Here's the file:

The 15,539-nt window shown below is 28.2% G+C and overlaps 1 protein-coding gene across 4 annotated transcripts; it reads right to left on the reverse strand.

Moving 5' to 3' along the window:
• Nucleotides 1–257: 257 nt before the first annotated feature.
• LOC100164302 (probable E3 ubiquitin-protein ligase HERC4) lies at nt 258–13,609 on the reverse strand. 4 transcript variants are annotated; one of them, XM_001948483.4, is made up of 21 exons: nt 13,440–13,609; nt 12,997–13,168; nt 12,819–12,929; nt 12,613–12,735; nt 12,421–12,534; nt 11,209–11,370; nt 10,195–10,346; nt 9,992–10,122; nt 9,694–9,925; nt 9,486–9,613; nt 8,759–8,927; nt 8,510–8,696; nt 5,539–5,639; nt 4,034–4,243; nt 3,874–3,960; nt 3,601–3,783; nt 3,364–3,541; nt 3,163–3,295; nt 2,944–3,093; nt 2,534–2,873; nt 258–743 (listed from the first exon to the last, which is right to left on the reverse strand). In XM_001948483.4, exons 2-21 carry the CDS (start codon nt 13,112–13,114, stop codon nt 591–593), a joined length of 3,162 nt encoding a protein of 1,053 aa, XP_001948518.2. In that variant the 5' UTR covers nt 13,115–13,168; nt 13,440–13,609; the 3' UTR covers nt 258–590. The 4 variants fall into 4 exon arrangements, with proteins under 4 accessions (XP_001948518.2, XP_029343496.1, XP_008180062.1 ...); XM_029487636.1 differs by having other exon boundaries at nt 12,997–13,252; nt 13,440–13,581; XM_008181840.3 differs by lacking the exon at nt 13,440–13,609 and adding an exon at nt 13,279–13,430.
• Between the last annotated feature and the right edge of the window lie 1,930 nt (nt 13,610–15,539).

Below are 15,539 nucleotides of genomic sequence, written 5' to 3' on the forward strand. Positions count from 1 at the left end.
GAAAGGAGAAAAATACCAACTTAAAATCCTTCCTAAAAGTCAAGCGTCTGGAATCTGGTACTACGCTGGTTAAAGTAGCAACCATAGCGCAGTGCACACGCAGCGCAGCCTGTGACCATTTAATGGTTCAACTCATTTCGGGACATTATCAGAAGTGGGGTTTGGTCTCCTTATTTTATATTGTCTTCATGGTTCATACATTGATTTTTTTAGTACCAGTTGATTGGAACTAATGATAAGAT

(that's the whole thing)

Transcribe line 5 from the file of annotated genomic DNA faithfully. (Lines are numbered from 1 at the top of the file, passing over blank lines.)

• Between the last annotated feature and the right edge of the window lie 1,930 nt (nt 13,610–15,539).